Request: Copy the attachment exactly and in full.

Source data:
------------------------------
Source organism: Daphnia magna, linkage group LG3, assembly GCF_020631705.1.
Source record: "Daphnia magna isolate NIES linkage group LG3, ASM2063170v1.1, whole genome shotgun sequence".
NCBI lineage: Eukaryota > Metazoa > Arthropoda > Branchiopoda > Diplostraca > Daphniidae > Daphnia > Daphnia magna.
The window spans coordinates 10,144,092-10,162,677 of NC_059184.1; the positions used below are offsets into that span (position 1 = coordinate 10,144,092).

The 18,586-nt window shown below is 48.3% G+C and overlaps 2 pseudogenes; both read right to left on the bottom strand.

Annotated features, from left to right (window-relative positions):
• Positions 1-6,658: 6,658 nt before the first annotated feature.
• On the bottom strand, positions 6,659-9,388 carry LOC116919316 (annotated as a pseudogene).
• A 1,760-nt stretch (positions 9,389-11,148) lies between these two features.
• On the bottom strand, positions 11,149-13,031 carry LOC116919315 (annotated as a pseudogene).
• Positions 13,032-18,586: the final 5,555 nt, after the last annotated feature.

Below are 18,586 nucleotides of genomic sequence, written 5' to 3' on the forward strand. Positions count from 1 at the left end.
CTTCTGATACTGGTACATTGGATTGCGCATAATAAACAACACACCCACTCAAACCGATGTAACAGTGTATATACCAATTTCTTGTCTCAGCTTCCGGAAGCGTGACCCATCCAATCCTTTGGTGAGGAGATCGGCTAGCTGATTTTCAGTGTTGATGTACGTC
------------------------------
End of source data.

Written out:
Source organism: Daphnia magna, linkage group LG3, assembly GCF_020631705.1.
Source record: "Daphnia magna isolate NIES linkage group LG3, ASM2063170v1.1, whole genome shotgun sequence".
NCBI lineage: Eukaryota > Metazoa > Arthropoda > Branchiopoda > Diplostraca > Daphniidae > Daphnia > Daphnia magna.
The window spans coordinates 10,144,092-10,162,677 of NC_059184.1; the positions used below are offsets into that span (position 1 = coordinate 10,144,092).

The 18,586-nt window shown below is 48.3% G+C and overlaps 2 pseudogenes; both read right to left on the bottom strand.

Annotated features, from left to right (window-relative positions):
• Positions 1-6,658: 6,658 nt before the first annotated feature.
• On the bottom strand, positions 6,659-9,388 carry LOC116919316 (annotated as a pseudogene).
• A 1,760-nt stretch (positions 9,389-11,148) lies between these two features.
• On the bottom strand, positions 11,149-13,031 carry LOC116919315 (annotated as a pseudogene).
• Positions 13,032-18,586: the final 5,555 nt, after the last annotated feature.

Below are 18,586 nucleotides of genomic sequence, written 5' to 3' on the forward strand. Positions count from 1 at the left end.
CTTCTGATACTGGTACATTGGATTGCGCATAATAAACAACACACCCACTCAAACCGATGTAACAGTGTATATACCAATTTCTTGTCTCAGCTTCCGGAAGCGTGACCCATCCAATCCTTTGGTGAGGAGATCGGCTAGCTGATTTTCAGTGTTGATGTACGTC